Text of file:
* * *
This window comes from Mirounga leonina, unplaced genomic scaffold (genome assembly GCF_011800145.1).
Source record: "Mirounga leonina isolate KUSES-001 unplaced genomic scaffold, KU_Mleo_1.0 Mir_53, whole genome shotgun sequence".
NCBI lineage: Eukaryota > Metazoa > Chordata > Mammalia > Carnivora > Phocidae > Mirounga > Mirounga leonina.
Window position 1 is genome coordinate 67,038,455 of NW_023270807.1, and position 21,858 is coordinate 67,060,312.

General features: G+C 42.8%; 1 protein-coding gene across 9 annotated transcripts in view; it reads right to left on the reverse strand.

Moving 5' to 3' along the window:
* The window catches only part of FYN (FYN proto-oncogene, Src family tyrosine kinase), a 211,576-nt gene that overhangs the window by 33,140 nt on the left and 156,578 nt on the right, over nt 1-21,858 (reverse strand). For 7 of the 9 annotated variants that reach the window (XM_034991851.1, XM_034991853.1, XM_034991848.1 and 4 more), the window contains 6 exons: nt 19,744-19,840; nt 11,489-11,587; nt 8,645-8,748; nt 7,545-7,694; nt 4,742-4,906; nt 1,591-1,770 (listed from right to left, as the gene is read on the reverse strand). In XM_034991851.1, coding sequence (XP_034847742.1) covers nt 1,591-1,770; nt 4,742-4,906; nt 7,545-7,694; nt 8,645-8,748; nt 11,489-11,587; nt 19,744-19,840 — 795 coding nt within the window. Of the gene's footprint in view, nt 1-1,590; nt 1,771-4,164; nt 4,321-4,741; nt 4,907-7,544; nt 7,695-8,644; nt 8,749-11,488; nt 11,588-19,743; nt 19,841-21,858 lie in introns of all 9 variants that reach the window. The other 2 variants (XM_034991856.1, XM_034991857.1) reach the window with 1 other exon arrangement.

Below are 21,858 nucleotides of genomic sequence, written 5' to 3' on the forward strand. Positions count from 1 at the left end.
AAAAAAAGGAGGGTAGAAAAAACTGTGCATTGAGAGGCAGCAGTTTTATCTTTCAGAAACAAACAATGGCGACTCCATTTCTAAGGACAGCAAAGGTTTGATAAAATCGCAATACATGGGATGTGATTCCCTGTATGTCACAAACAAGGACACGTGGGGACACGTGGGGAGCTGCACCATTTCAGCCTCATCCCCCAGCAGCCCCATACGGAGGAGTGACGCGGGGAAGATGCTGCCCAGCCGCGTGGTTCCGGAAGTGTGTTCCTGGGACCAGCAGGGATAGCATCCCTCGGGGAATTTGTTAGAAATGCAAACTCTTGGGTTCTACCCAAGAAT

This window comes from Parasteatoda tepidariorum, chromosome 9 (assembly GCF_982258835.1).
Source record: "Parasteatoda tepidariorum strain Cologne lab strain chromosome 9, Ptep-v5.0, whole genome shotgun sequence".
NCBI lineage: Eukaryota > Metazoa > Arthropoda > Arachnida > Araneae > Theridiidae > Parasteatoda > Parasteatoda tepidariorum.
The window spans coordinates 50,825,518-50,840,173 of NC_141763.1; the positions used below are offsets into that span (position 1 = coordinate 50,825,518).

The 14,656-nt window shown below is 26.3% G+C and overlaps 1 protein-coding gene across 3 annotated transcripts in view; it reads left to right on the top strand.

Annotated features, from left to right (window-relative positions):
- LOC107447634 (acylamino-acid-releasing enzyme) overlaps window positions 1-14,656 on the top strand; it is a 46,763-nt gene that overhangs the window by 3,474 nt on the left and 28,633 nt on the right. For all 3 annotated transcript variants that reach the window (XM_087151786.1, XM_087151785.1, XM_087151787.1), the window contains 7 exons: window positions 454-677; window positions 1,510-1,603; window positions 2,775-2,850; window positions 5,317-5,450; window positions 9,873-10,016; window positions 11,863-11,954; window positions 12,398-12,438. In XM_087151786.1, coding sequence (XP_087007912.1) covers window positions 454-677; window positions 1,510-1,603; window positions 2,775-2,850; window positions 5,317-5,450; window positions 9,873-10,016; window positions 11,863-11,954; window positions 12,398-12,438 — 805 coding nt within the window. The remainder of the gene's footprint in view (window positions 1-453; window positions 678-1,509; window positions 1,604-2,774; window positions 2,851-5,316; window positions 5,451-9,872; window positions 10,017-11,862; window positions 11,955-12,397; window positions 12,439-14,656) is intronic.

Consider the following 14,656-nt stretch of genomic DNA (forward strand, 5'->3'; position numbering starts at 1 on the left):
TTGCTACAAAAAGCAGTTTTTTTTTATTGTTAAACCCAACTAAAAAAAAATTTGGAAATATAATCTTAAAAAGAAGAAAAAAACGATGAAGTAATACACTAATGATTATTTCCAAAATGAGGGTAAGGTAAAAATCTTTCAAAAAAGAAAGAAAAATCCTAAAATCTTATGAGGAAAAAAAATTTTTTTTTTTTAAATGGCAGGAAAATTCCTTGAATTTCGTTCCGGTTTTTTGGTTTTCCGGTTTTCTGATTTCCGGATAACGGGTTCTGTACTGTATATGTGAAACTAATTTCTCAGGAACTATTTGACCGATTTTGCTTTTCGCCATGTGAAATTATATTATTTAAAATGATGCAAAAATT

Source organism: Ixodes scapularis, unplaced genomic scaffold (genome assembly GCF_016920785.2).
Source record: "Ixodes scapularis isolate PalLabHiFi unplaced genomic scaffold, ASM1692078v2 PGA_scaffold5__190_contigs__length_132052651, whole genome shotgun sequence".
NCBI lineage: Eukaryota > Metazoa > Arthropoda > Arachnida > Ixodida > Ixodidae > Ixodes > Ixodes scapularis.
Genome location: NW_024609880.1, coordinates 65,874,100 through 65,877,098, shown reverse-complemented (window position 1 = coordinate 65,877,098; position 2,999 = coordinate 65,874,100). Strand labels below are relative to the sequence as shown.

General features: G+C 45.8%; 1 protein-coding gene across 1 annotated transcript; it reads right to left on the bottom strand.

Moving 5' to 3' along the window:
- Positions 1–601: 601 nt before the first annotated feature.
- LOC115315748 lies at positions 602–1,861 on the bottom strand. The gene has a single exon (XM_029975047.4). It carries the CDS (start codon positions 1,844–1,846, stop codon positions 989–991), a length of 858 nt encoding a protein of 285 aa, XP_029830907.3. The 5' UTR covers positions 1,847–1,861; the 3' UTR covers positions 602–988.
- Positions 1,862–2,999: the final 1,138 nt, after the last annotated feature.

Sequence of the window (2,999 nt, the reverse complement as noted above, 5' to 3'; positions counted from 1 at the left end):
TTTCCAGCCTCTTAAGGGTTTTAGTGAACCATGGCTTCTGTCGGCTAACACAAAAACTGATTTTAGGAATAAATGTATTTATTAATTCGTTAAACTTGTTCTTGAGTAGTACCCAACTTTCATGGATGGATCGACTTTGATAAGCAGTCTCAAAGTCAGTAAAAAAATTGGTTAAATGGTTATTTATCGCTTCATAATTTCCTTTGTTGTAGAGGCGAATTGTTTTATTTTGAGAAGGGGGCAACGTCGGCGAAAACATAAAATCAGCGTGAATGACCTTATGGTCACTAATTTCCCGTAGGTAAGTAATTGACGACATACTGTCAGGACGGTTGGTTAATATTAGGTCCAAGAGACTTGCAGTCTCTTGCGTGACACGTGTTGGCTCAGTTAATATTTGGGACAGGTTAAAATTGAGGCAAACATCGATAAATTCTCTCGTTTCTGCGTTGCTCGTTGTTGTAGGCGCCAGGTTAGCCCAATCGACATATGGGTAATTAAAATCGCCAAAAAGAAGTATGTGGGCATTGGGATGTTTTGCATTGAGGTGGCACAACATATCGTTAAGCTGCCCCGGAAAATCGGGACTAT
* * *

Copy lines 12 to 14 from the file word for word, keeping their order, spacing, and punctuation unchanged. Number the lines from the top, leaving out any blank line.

NCBI lineage: Eukaryota > Metazoa > Arthropoda > Arachnida > Araneae > Theridiidae > Parasteatoda > Parasteatoda tepidariorum.
The window spans coordinates 50,825,518-50,840,173 of NC_141763.1; the positions used below are offsets into that span (position 1 = coordinate 50,825,518).

The 14,656-nt window shown below is 26.3% G+C and overlaps 1 protein-coding gene across 3 annotated transcripts in view; it reads left to right on the top strand.